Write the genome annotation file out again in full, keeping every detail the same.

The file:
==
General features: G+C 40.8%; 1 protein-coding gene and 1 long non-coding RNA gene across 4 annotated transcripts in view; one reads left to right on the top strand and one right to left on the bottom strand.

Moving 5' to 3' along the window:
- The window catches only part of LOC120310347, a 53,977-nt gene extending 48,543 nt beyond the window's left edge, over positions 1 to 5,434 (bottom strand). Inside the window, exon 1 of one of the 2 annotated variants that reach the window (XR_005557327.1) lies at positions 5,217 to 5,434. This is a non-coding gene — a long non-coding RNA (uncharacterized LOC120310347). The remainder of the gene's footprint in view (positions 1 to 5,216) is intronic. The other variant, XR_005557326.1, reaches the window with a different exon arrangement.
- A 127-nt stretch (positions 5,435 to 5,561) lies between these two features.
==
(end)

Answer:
General features: G+C 40.8%; 1 protein-coding gene and 1 long non-coding RNA gene across 4 annotated transcripts in view; one reads left to right on the top strand and one right to left on the bottom strand.

Moving 5' to 3' along the window:
- The window catches only part of LOC120310347, a 53,977-nt gene extending 48,543 nt beyond the window's left edge, over positions 1 to 5,434 (bottom strand). Inside the window, exon 1 of one of the 2 annotated variants that reach the window (XR_005557327.1) lies at positions 5,217 to 5,434. This is a non-coding gene — a long non-coding RNA (uncharacterized LOC120310347). The remainder of the gene's footprint in view (positions 1 to 5,216) is intronic. The other variant, XR_005557326.1, reaches the window with a different exon arrangement.
- A 127-nt stretch (positions 5,435 to 5,561) lies between these two features.